IT covered a lot of ground and did so well.
I do a lot of driving and it covered the topic without the need for visuals.
Individuals looking for reaffirmation of their skepticism of, or those looking to walk out from the shadows of pseudo-science.
There is no skill building here. The book lays out the world as the author (and for the most part the scientific community at large) sees it; but provides nothing for the reader that can be used to build on their existing critical skill set. An individual struggling to shake off belief in the existence of Bigfoot may find this book useful; but if you are a professional looking to add something to your toolkit with regards to your own critical thinking process, the author has nothing to offer you. Don't waste your time.
I have listened to several lectures in this series and loved every one. Not so much this one, though. I keep rereading the title to see if it might give me some indication where I went wrong. But, no. That's no help.
Going into the lecture, I was expecting Professor Novella to instruct us on ways to use the scientific method to think about things in a critical way. That's not what this lecture is about at all. Instead, it is about how to think critically about science.
In the first two or three sessions he does touch on some practical uses of critical thinking, and then again in the final session. The rest of the time he spends talking about scientists who have made mistakes and people who believe in kooky ideas, like cult teachings.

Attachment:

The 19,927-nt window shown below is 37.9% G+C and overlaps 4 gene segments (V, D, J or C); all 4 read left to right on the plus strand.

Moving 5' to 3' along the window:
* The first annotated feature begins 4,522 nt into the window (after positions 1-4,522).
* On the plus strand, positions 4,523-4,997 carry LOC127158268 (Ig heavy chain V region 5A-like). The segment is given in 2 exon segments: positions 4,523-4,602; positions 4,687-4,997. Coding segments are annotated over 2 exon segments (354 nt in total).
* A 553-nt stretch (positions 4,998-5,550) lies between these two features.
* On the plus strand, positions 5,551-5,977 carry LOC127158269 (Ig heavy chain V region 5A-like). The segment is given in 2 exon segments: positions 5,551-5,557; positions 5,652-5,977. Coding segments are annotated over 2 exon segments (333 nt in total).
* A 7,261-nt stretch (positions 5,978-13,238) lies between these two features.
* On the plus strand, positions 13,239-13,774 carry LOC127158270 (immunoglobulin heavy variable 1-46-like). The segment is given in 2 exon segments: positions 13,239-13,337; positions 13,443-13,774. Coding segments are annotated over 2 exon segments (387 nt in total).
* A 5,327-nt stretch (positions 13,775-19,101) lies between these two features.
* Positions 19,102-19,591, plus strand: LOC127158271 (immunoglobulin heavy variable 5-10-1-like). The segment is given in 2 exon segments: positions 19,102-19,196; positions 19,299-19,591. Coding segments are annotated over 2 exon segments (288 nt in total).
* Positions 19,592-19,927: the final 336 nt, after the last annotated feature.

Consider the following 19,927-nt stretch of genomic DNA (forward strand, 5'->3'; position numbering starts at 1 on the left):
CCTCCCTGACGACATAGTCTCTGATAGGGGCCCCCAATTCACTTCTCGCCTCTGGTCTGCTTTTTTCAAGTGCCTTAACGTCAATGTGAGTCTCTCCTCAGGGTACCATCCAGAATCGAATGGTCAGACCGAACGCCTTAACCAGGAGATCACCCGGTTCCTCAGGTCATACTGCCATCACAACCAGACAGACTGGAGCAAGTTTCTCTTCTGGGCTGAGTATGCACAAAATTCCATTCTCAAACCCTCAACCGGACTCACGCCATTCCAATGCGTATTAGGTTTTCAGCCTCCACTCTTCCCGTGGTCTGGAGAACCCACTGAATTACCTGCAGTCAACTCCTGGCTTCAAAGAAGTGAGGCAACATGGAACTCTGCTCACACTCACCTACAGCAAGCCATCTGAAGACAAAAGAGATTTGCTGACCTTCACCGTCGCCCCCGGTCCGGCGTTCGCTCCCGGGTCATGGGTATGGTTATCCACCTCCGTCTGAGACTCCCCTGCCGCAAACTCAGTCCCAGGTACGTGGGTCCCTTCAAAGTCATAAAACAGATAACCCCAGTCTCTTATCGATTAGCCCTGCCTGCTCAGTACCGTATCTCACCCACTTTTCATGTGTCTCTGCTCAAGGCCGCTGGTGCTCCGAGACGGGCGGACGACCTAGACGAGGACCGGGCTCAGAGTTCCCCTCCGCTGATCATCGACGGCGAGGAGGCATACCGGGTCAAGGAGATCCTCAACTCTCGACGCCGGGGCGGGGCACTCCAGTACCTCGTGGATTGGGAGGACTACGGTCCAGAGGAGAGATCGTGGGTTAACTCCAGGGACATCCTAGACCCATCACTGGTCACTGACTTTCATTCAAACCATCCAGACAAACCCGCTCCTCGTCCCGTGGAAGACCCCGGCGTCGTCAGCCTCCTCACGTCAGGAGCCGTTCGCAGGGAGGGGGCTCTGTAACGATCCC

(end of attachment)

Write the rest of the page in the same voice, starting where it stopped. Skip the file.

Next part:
I initially chose this lecture over, say, Important Pharaohs of Egypt, because of something I recently heard on the news. The White House held a press conference to let people know that the government healthcare website was safe and had not been hacked. Normally I don't pay much attention to White House press conferences, but this one struck me because there was no news report before hand to indicate that the website was unsafe. This, therefore, led me to think that this was the result of a logical fallacy. Someone was poisoning the well. Someone who is opposed to government healthcare started a rumor, and people who weren't using their critical thinking skills spread it around, thus causing the White House to address a problem that did not exist.
Because of this, I wanted to know more about how our brains work, and why people let themselves get carried away by things they haven't fully thought through. Not about the drudgery of scientific proof.
There is one thing about this lecture that I did like, however. While I was sitting there listening, trying very hard to learn something new, I realized that my level of critical thinking is above normal. Learning by not learning. Hmm...
I'm not saying this is a bad lecture. It will be very interesting to someone who has never heard this information before. It's very important to learn how to call BS when it needs to be called. But I didn't find this lecture helpful. Perhaps I am just to skeptical about everything already.